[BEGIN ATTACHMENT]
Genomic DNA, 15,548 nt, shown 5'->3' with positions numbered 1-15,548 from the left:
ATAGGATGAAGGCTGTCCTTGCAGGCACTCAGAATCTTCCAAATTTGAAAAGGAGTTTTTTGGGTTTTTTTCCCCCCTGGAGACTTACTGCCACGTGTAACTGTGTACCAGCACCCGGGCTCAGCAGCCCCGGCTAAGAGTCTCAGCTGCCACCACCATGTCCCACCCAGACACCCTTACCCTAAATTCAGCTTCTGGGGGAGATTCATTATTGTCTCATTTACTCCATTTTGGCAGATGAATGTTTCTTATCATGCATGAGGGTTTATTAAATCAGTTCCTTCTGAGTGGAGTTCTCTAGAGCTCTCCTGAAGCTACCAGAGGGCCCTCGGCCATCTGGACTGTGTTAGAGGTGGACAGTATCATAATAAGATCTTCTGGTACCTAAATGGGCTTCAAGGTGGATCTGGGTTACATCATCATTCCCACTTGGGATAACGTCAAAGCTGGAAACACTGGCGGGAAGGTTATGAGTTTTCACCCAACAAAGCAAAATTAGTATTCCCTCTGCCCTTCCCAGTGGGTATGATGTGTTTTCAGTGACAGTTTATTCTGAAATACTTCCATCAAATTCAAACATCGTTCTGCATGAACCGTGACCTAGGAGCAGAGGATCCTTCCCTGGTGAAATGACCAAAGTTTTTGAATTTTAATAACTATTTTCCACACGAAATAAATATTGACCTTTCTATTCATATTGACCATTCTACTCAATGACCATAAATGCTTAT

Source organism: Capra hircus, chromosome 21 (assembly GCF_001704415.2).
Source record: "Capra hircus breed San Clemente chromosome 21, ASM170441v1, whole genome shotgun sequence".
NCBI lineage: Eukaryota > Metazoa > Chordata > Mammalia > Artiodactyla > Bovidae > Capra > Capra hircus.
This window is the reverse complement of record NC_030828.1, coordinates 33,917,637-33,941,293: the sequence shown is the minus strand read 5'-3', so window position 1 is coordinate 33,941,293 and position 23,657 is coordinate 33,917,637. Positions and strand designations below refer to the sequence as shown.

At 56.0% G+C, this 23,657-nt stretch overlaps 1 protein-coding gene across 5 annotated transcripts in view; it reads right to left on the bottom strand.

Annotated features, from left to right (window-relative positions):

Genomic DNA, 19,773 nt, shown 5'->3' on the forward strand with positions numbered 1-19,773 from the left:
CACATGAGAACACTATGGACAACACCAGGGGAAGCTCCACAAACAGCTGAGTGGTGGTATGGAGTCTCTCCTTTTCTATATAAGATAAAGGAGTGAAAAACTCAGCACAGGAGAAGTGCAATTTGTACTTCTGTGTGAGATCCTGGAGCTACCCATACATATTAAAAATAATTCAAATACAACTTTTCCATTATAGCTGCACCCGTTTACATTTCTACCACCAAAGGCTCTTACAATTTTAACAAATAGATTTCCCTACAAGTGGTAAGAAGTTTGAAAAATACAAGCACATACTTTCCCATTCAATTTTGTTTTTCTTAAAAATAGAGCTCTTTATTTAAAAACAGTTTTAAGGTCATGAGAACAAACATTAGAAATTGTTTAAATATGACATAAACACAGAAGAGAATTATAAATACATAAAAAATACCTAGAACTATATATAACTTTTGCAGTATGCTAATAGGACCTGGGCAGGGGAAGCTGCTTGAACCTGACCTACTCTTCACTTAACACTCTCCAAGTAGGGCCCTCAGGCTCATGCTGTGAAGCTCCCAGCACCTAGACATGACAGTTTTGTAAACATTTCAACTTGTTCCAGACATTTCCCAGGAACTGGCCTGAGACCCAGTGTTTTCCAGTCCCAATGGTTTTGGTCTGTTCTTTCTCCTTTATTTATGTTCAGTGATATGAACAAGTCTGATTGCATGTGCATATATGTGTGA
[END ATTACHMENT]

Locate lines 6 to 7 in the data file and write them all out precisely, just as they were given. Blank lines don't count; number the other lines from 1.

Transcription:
This window is the reverse complement of record NC_030828.1, coordinates 33,917,637-33,941,293: the sequence shown is the minus strand read 5'-3', so window position 1 is coordinate 33,941,293 and position 23,657 is coordinate 33,917,637. Positions and strand designations below refer to the sequence as shown.

At 56.0% G+C, this 23,657-nt stretch overlaps 1 protein-coding gene across 5 annotated transcripts in view; it reads right to left on the bottom strand.